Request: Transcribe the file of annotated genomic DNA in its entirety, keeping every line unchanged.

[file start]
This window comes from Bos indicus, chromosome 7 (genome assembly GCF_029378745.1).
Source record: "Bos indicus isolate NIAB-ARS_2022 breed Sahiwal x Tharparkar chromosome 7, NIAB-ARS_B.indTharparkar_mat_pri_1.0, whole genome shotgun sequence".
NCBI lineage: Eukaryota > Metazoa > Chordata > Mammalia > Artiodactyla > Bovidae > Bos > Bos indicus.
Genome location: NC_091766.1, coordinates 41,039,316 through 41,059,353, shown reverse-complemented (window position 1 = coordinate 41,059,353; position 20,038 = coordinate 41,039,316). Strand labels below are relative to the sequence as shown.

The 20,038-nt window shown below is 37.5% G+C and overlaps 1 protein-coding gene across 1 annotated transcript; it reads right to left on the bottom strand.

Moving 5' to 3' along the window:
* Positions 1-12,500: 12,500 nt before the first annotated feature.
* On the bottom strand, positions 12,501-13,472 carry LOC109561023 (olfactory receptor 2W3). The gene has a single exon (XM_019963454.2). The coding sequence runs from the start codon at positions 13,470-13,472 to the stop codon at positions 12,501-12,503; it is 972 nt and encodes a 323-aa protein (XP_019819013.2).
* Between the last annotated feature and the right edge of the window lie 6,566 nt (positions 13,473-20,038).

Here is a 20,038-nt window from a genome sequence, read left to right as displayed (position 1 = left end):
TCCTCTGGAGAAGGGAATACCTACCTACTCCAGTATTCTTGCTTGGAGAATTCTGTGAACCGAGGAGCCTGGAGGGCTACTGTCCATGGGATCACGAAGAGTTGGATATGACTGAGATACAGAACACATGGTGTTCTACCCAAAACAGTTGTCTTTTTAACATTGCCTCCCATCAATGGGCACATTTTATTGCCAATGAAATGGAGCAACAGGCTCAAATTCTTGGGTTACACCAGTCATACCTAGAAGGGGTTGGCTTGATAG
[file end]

This window comes from Bos indicus, chromosome 7 (genome assembly GCF_029378745.1).
Source record: "Bos indicus isolate NIAB-ARS_2022 breed Sahiwal x Tharparkar chromosome 7, NIAB-ARS_B.indTharparkar_mat_pri_1.0, whole genome shotgun sequence".
NCBI lineage: Eukaryota > Metazoa > Chordata > Mammalia > Artiodactyla > Bovidae > Bos > Bos indicus.
Genome location: NC_091766.1, coordinates 41,039,316 through 41,059,353, shown reverse-complemented (window position 1 = coordinate 41,059,353; position 20,038 = coordinate 41,039,316). Strand labels below are relative to the sequence as shown.

The 20,038-nt window shown below is 37.5% G+C and overlaps 1 protein-coding gene across 1 annotated transcript; it reads right to left on the bottom strand.

Moving 5' to 3' along the window:
* Positions 1-12,500: 12,500 nt before the first annotated feature.
* On the bottom strand, positions 12,501-13,472 carry LOC109561023 (olfactory receptor 2W3). The gene has a single exon (XM_019963454.2). The coding sequence runs from the start codon at positions 13,470-13,472 to the stop codon at positions 12,501-12,503; it is 972 nt and encodes a 323-aa protein (XP_019819013.2).
* Between the last annotated feature and the right edge of the window lie 6,566 nt (positions 13,473-20,038).

Here is a 20,038-nt window from a genome sequence, read left to right as displayed (position 1 = left end):
TCCTCTGGAGAAGGGAATACCTACCTACTCCAGTATTCTTGCTTGGAGAATTCTGTGAACCGAGGAGCCTGGAGGGCTACTGTCCATGGGATCACGAAGAGTTGGATATGACTGAGATACAGAACACATGGTGTTCTACCCAAAACAGTTGTCTTTTTAACATTGCCTCCCATCAATGGGCACATTTTATTGCCAATGAAATGGAGCAACAGGCTCAAATTCTTGGGTTACACCAGTCATACCTAGAAGGGGTTGGCTTGATAG